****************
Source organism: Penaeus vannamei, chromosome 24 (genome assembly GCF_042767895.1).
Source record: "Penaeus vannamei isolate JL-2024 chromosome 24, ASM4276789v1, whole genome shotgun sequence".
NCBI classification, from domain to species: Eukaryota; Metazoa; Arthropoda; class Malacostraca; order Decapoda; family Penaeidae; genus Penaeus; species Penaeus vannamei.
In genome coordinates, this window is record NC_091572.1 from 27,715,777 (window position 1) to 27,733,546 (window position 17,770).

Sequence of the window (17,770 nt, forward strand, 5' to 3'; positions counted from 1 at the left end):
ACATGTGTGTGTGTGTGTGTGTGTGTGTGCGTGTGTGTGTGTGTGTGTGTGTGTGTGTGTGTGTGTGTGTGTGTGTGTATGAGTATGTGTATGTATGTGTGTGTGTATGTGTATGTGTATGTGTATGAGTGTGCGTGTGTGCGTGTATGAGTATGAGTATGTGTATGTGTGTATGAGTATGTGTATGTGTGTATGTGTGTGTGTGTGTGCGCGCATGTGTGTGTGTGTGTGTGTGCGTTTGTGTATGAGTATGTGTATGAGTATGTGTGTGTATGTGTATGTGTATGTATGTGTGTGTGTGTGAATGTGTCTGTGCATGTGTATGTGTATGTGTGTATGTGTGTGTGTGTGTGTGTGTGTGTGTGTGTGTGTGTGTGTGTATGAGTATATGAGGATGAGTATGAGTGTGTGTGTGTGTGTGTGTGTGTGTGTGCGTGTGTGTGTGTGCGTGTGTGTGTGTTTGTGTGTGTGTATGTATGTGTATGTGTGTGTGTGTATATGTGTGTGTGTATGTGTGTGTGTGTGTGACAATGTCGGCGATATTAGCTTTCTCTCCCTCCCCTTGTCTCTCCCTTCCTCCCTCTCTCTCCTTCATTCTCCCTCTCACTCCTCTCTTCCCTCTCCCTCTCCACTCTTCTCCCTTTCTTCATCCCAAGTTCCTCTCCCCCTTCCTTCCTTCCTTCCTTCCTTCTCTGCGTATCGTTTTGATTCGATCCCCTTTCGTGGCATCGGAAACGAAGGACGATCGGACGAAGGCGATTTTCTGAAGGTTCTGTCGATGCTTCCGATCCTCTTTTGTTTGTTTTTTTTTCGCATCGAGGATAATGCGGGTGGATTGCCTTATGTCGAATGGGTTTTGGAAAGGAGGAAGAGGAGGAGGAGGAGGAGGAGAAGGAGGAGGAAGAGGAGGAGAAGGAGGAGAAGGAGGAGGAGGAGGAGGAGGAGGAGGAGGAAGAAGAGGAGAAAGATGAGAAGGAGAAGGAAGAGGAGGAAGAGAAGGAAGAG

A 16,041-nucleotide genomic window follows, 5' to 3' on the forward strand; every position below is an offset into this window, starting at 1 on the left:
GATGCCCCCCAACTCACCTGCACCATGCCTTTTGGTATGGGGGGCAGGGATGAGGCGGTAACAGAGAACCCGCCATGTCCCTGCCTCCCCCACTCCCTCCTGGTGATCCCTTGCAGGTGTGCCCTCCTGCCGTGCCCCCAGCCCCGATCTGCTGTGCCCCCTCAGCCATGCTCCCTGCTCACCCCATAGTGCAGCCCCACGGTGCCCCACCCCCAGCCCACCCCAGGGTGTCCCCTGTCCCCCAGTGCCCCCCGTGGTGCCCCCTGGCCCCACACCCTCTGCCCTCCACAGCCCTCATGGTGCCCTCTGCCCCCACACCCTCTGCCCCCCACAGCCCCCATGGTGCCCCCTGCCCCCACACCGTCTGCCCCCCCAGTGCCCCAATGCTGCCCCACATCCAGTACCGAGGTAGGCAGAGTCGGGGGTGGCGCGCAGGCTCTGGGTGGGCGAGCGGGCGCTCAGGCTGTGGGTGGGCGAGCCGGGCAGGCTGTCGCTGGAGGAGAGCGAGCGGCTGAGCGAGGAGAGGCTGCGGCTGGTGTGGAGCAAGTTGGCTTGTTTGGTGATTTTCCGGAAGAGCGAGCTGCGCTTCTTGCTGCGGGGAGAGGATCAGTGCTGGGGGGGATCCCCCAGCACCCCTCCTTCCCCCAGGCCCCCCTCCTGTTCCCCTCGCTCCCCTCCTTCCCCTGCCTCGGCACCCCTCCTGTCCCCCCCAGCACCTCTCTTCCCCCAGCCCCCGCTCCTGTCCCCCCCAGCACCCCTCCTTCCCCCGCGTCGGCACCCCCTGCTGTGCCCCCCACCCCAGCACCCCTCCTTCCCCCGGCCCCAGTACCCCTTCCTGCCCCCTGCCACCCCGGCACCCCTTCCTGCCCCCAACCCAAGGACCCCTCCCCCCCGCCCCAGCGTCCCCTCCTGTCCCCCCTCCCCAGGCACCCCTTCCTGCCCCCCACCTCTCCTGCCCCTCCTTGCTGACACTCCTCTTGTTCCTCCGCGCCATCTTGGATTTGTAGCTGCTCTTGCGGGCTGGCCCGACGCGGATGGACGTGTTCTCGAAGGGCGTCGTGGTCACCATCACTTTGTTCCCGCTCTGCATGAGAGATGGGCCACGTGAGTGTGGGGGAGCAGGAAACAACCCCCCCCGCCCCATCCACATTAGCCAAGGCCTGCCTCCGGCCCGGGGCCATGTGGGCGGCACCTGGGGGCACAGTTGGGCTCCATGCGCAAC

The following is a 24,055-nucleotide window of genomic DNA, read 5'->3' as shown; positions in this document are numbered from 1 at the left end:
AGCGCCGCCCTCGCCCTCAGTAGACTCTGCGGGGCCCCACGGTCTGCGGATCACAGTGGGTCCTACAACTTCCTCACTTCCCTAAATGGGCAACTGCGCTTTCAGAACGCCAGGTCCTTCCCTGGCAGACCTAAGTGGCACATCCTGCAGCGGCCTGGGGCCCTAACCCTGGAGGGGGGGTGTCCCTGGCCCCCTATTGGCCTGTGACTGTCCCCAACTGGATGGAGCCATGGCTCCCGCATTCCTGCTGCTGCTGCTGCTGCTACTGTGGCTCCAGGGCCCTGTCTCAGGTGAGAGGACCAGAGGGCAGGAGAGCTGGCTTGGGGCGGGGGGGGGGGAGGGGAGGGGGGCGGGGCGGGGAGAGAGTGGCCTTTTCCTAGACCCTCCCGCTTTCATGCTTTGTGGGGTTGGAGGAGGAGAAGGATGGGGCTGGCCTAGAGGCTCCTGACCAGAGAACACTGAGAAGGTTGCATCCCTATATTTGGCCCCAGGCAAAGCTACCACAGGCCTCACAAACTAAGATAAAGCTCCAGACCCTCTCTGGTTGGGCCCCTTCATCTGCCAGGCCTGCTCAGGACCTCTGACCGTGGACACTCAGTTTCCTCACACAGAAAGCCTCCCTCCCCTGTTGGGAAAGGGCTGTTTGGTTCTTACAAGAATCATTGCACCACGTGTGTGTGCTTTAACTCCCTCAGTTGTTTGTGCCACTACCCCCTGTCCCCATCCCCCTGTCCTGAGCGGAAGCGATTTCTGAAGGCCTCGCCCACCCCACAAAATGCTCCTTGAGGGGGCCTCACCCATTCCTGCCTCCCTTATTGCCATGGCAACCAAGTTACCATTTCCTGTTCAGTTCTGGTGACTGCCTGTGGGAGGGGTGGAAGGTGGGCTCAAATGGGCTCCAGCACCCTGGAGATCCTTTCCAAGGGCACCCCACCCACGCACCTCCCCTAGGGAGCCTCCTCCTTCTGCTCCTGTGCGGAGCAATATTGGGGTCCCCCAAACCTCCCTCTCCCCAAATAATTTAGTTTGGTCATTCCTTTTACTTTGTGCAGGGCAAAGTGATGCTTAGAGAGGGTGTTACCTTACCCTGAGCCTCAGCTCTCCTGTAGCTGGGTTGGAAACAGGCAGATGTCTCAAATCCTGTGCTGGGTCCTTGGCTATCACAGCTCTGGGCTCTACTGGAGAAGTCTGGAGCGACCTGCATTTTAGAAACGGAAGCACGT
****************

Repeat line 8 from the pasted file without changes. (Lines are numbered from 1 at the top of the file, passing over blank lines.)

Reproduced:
GATGCCCCCCAACTCACCTGCACCATGCCTTTTGGTATGGGGGGCAGGGATGAGGCGGTAACAGAGAACCCGCCATGTCCCTGCCTCCCCCACTCCCTCCTGGTGATCCCTTGCAGGTGTGCCCTCCTGCCGTGCCCCCAGCCCCGATCTGCTGTGCCCCCTCAGCCATGCTCCCTGCTCACCCCATAGTGCAGCCCCACGGTGCCCCACCCCCAGCCCACCCCAGGGTGTCCCCTGTCCCCCAGTGCCCCCCGTGGTGCCCCCTGGCCCCACACCCTCTGCCCTCCACAGCCCTCATGGTGCCCTCTGCCCCCACACCCTCTGCCCCCCACAGCCCCCATGGTGCCCCCTGCCCCCACACCGTCTGCCCCCCCAGTGCCCCAATGCTGCCCCACATCCAGTACCGAGGTAGGCAGAGTCGGGGGTGGCGCGCAGGCTCTGGGTGGGCGAGCGGGCGCTCAGGCTGTGGGTGGGCGAGCCGGGCAGGCTGTCGCTGGAGGAGAGCGAGCGGCTGAGCGAGGAGAGGCTGCGGCTGGTGTGGAGCAAGTTGGCTTGTTTGGTGATTTTCCGGAAGAGCGAGCTGCGCTTCTTGCTGCGGGGAGAGGATCAGTGCTGGGGGGGATCCCCCAGCACCCCTCCTTCCCCCAGGCCCCCCTCCTGTTCCCCTCGCTCCCCTCCTTCCCCTGCCTCGGCACCCCTCCTGTCCCCCCCAGCACCTCTCTTCCCCCAGCCCCCGCTCCTGTCCCCCCCAGCACCCCTCCTTCCCCCGCGTCGGCACCCCCTGCTGTGCCCCCCACCCCAGCACCCCTCCTTCCCCCGGCCCCAGTACCCCTTCCTGCCCCCTGCCACCCCGGCACCCCTTCCTGCCCCCAACCCAAGGACCCCTCCCCCCCGCCCCAGCGTCCCCTCCTGTCCCCCCTCCCCAGGCACCCCTTCCTGCCCCCCACCTCTCCTGCCCCTCCTTGCTGACACTCCTCTTGTTCCTCCGCGCCATCTTGGATTTGTAGCTGCTCTTGCGGGCTGGCCCGACGCGGATGGACGTGTTCTCGAAGGGCGTCGTGGTCACCATCACTTTGTTCCCGCTCTGCATGAGAGATGGGCCACGTGAGTGTGGGGGAGCAGGAAACAACCCCCCCCGCCCCATCCACATTAGCCAAGGCCTGCCTCCGGCCCGGGGCCATGTGGGCGGCACCTGGGGGCACAGTTGGGCTCCATGCGCAAC